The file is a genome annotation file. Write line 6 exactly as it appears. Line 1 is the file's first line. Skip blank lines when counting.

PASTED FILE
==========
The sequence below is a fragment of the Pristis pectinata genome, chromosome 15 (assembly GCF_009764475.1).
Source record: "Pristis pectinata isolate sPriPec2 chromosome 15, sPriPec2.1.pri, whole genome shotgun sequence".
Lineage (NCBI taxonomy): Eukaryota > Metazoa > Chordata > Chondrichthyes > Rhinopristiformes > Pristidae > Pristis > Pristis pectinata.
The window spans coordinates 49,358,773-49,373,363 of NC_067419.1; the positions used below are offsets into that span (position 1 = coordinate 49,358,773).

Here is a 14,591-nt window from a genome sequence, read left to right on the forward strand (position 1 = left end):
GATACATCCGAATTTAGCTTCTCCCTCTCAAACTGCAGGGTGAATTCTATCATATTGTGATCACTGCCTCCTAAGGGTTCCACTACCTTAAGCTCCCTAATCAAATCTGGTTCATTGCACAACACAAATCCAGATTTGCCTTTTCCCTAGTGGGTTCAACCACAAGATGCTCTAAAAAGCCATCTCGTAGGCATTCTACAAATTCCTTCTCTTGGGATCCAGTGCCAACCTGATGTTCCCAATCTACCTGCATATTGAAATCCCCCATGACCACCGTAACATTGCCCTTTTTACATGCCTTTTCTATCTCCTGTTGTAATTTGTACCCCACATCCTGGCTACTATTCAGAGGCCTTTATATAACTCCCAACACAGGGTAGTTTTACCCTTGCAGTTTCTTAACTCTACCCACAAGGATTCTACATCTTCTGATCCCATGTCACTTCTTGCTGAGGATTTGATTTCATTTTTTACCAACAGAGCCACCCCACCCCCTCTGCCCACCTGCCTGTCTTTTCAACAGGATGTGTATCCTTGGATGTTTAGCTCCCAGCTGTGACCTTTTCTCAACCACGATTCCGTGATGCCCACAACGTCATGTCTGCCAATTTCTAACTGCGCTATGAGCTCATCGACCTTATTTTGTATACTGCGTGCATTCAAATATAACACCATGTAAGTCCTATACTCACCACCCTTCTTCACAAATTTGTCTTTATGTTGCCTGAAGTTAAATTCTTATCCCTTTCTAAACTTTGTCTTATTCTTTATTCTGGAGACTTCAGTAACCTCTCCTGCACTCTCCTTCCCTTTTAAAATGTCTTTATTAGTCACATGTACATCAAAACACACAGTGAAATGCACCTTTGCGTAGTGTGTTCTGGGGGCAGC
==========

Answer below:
GATACATCCGAATTTAGCTTCTCCCTCTCAAACTGCAGGGTGAATTCTATCATATTGTGATCACTGCCTCCTAAGGGTTCCACTACCTTAAGCTCCCTAATCAAATCTGGTTCATTGCACAACACAAATCCAGATTTGCCTTTTCCCTAGTGGGTTCAACCACAAGATGCTCTAAAAAGCCATCTCGTAGGCATTCTACAAATTCCTTCTCTTGGGATCCAGTGCCAACCTGATGTTCCCAATCTACCTGCATATTGAAATCCCCCATGACCACCGTAACATTGCCCTTTTTACATGCCTTTTCTATCTCCTGTTGTAATTTGTACCCCACATCCTGGCTACTATTCAGAGGCCTTTATATAACTCCCAACACAGGGTAGTTTTACCCTTGCAGTTTCTTAACTCTACCCACAAGGATTCTACATCTTCTGATCCCATGTCACTTCTTGCTGAGGATTTGATTTCATTTTTTACCAACAGAGCCACCCCACCCCCTCTGCCCACCTGCCTGTCTTTTCAACAGGATGTGTATCCTTGGATGTTTAGCTCCCAGCTGTGACCTTTTCTCAACCACGATTCCGTGATGCCCACAACGTCATGTCTGCCAATTTCTAACTGCGCTATGAGCTCATCGACCTTATTTTGTATACTGCGTGCATTCAAATATAACACCATGTAAGTCCTATACTCACCACCCTTCTTCACAAATTTGTCTTTATGTTGCCTGAAGTTAAATTCTTATCCCTTTCTAAACTTTGTCTTATTCTTTATTCTGGAGACTTCAGTAACCTCTCCTGCACTCTCCTTCCCTTTTAAAATGTCTTTATTAGTCACATGTACATCAAAACACACAGTGAAATGCACCTTTGCGTAGTGTGTTCTGGGGGCAGC